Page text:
- 5400BC - The first mention of wine dates back to 5,400BC in Samaria. Being drunk was acceptable in those days, as even the gods got drunk.
- 3100BC-2890BC - Wine stored in amphorae, large pottery vessel stoppered with cloth, leather, cork or clay and mortar.
- 2000BC - Wine presses and grapes present in Crete, the start of the Greek wine industry.
- 1500BC - Glass vessels invented by the Syrians. A strand of molten glass is wrapped around a core of sand. The sand is removed after the glass has cooled.
- 900BC - Wine rations given to soldiers and travellers. Wine imported from other countries in earthenware jugs. Wooden barrels mentioned in Samaria.
- 550BC - Samaria absorbed into Persia. Salaries some-times paid in wine. Herodotus commented that leaders would often reconsider an opinion made while drunk, but would conversely get drunk to reconsider an opinion made while sober!
- 300BC - Syrians producing glass "blown" vessels us-ing a blowpipe. This led the way to greater consistency in bottle sizing and more creativity.
- 300AD - Romans serving wine from blown glass bottles. Glass is great for storing wine but the one problem they have is producing consistent size bottles.
- 1400AD - Italy is the world leader in glass production. Glass is very fragile from this era. Various sizes and colours are produced. The shape of bottles is changing as well. The original blown balloon shape is moving towards a longer flatter shape that is easier to store. Size is around 700-800ml.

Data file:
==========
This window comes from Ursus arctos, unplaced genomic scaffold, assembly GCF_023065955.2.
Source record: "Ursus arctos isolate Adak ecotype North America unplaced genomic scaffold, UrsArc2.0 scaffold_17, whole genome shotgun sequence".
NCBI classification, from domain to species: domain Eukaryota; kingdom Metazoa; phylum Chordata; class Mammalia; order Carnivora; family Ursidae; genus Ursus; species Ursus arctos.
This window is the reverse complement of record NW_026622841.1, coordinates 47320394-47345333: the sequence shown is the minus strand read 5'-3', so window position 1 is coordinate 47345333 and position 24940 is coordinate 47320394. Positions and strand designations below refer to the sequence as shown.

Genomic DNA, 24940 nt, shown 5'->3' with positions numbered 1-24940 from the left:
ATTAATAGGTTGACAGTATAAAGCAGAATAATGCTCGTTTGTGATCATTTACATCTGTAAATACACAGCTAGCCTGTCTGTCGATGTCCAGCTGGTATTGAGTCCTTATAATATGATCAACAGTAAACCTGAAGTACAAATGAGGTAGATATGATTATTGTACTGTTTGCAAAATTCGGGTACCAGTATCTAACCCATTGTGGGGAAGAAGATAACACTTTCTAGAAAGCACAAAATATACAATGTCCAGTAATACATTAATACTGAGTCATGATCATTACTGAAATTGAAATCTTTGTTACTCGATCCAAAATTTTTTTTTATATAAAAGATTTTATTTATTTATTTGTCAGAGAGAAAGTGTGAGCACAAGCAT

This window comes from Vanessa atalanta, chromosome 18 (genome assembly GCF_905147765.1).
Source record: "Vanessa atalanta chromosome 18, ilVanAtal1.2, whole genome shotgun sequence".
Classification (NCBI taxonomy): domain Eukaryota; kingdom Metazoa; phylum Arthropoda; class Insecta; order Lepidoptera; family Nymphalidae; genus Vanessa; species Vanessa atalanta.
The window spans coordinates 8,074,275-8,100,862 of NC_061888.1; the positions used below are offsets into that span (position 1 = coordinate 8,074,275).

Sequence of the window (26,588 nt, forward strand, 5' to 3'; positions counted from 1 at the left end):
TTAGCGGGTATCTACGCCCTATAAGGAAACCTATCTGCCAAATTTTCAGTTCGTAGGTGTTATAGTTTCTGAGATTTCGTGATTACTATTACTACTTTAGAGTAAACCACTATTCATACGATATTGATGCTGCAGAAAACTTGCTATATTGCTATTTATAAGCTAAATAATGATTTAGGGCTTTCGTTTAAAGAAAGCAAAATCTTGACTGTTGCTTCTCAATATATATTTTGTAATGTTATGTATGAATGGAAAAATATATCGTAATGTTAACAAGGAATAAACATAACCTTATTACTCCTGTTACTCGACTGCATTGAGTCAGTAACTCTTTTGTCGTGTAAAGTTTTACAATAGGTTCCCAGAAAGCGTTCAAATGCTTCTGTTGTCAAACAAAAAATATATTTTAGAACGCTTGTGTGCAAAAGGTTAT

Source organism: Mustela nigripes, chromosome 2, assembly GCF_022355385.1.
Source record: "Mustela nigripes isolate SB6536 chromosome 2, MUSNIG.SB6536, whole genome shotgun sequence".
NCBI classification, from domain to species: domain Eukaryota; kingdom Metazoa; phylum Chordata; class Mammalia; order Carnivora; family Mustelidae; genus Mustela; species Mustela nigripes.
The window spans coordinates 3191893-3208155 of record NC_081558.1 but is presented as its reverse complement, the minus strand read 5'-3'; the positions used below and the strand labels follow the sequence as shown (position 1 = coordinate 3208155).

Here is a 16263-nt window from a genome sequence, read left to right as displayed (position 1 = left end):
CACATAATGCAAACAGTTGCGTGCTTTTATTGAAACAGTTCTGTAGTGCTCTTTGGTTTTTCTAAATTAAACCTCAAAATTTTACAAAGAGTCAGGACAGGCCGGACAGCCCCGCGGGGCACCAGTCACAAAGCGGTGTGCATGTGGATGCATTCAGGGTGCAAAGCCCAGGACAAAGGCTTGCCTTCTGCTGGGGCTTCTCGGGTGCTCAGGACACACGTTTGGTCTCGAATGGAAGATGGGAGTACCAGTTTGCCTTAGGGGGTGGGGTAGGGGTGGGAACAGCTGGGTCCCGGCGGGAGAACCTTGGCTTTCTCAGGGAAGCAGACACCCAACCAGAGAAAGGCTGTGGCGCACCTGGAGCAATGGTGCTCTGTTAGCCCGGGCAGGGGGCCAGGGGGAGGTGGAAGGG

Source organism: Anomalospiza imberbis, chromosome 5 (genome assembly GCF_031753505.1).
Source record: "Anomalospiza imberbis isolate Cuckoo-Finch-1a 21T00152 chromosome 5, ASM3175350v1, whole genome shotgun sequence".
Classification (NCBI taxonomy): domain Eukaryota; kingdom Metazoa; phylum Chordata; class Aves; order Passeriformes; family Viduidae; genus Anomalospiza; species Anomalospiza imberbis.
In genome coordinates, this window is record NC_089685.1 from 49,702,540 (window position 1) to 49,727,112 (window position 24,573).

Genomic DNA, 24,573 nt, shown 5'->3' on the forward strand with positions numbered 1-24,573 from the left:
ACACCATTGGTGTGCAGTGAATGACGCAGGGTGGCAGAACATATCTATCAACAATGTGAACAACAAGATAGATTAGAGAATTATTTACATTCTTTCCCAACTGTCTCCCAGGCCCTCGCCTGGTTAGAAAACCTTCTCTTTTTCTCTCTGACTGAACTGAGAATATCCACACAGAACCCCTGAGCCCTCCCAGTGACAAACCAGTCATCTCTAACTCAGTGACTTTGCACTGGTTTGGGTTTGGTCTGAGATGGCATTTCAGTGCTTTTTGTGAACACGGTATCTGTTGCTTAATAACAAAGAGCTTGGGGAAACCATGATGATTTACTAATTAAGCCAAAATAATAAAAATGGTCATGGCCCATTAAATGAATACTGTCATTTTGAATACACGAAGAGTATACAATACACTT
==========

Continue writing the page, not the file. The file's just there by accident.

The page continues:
- 1635AD - Englishman Sir Kenelm Digby becomes the father of the modern wine bottle. By proclamation of King James I all glassmakers stop using wood in their furnaces so as to not deplete the forests. Coal fires produce a hotter flame and a better product. Digby uses a blower to make the furnace even hotter and makes the bottles thicker and stronger along with the benefit of being darker in colour. The bottles now have a fairly consistent neck size that is essential for a cork to seal properly.
- 1636AD - Illegal to sell wine by the bottle for the next two centuries because of inconsistent bottle sizes. Wine would be measured, poured into the bottle and then corked.
- 1740AD - Predominant bottle shape is a fat cylinder.
- 1790AD - The bottle shape has been pretty much finalised. It's a smooth cylinder that can be stored on its side to keep the cork wet. The cork itself was one of the most important parts of maturing wine in the bottle. The Romans used it, then we seemed to lose it for a while and now it's back in full fashion.
- Mid 1800's - We finally found a way, using a mold to make a standard bottle size, but then couldn't agree on the size itself. Some were 700ml, some 750ml and some up to 800ml.
- 1894AD - The first wine bottle-making machine appears in Cognac.
- 1979AD - The United States requires all bottles to be 750ml. The European Union agrees to standardise on 750ml to help with export sales to the US.
* Reproduced with permission from Peter Svans at The Gurdies Winery